Gen. Douglas MacArthur, after having had a history in the Philippine Army, was at the onset of WW2 a commander of U.S. Army Forces in the Far East. Upon the first Japanese attack, he had to flee from the Philippines to Australia, where he famously stated: “I shall return”. And he did, in 1944.
The story is quite fascinating, actually. If it caught your interest, read more on Wikipedia.
The area serves as a nice park for locals to hang out. They usually come on the weekend to enjoy picnics. Normally it’s quite peaceful but we visited during the McArthur Landing Anniversary and it was packed!
M/M Eva Jocelyn Shrine
In case you’re in the Anibong district of Tacloban, I recommend paying a visit to the Jocelyn ship. This cargo ship carrying cement was washed ashore by 7-metre high waves produced by storm winds. The waves killed about 11 people after landing on their houses.
At the same time, however, it served as a shelter for people whose houses were destroyed and worked to attract international attention. Nobody on the deck suffered any injury.
Only the front part of the ship was left in its spot, serving as a great reminder of Haiyan, as a viewing point over the neighborhood featuring simply built houses and to show the mind blowing distance from the sea the ship travelled ashore.
There’s also another ship worth mentioning: Its name is Ligaya (meaning ‘Hope’). Ligaya got stuck in between fields and still remains there in its full size. It’s not easy to find, so if you’re interested in seeing it, get a taxi to drive you there.
In total, there were 10 vessels washed ashore by Haiyan in Tacloban only.
Pope Francis Home for Orphans and Elderly
Managed by the global, Korea-based Christian organization of Kkottongnae Foundation, this is a place of rescue for people found on the street in poor condition and whose families were unable to take care of them.
Even if you’re not religious, you should pay a visit to this home. If you bring a donation, whether it’s monetary or food and snacks, the local residents will be immensely happy and forever grateful.
Depending on the time of the day you come, if you catch the residents being out of their rooms, you might even see a little sing & dance performance 🙂
Where to stay in Tacloban
When I was in Tacloban, I stayed at the XYZ Hotel. It’s a modern hotel with beautiful rooms and a very decorated reception area. I was visiting in October and it was rather funny for me to feel like I entered a winter wonderland with all the Christmas decorations already on 🙂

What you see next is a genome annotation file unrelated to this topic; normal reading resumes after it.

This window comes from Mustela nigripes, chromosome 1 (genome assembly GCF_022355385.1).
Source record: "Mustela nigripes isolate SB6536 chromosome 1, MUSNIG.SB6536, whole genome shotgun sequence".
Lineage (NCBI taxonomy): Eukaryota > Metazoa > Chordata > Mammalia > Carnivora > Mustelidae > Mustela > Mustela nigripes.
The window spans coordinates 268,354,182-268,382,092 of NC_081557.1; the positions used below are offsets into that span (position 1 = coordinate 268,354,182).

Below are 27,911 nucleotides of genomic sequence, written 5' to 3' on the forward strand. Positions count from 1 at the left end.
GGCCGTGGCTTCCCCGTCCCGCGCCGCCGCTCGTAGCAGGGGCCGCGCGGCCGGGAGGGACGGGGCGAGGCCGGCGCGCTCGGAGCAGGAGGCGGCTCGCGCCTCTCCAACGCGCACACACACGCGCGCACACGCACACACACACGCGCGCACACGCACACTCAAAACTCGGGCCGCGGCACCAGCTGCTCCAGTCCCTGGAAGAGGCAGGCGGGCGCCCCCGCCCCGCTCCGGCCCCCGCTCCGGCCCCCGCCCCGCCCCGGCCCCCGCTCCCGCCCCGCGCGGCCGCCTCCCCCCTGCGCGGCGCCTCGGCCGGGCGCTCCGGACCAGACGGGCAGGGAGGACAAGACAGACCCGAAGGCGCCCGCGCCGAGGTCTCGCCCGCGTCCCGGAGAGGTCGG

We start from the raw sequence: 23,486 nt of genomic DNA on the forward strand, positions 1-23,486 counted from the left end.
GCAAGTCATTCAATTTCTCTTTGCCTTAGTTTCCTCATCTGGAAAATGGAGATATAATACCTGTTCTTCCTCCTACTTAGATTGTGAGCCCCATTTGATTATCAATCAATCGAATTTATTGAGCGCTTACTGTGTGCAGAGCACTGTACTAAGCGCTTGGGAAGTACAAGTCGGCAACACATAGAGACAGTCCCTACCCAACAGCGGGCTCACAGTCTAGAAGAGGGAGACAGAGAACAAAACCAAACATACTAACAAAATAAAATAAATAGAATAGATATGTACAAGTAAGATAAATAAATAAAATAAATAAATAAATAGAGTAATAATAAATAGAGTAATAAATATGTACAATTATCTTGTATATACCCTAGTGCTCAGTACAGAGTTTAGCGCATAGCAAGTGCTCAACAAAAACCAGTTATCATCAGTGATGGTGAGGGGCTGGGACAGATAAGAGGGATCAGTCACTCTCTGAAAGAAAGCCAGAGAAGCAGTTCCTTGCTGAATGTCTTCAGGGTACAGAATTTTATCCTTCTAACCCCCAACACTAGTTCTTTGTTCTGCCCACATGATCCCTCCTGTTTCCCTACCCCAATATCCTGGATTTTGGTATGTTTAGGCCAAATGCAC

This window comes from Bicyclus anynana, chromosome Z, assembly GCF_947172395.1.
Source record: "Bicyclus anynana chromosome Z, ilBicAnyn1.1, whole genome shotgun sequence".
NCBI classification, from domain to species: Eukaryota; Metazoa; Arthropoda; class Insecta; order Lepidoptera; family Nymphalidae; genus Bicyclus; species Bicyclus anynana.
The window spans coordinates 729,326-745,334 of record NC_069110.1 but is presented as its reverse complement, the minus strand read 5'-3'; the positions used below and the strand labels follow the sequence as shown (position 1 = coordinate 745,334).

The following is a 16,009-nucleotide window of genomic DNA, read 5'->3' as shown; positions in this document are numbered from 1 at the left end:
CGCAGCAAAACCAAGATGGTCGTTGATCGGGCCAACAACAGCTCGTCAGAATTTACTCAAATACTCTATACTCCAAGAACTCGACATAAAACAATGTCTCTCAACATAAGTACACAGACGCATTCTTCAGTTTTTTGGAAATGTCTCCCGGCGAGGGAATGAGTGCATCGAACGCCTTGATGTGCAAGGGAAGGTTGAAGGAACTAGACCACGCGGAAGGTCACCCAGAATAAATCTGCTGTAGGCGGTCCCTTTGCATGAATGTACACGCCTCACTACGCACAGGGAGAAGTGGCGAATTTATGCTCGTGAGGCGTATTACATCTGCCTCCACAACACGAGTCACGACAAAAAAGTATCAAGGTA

XYZ hotel serves delicious breakfast, including eggs to your liking if you don’t need a Filipino breakfast in the morning. On the rooftop, you’ll find a sleek modern restaurant serving delicacies from all of Asia. There’s also a pool, so swimming with a view is guaranteed.
Places to eat in Tacloban
For delicious seafood and a fusion of Filipino and Chinese cuisine full of delicious green veggies, head to Ocho Grill (map below the post). I was over the moon when tasting some of the coconut milk based dishes!
Seafood & Ribs Warehouse
Famous for their seafood and ribs, this cool and modern, almost hipster-like restaurant located in a former warehouse will make you forget you’re on an island that was pretty much destroyed only a few years ago. It was established in 2014, a year after the catastrophe.
A super cute café, most likely inspired by France, serving large sundaes and coffee in all kinds of styles. I loved my cappuccino and the atmosphere is very special!
And of course the street food! The main public market is located in Barangay (quarter) 38. Just get near Zamora Street and stroll in all directions.
For amazing little local snacks and delicacies, head to the stand of Mrs. Cherry. She’s the go-to person for the typical Filipino Kakanin, i.e. a rice cake. Just head to Gomez Street, parallel to Zamora. She currently operates a little corner in a walkway because her shop was destroyed, but will most likely move to a new shop within a few months.
You can visit the amazing island of Leyte and take a few day trips out of Tacloban, just like I did.
And if you’d like to learn more about the Philippines, see a list of these Filipino facts.
Day trips from Tacloban
Samar, the neighboring island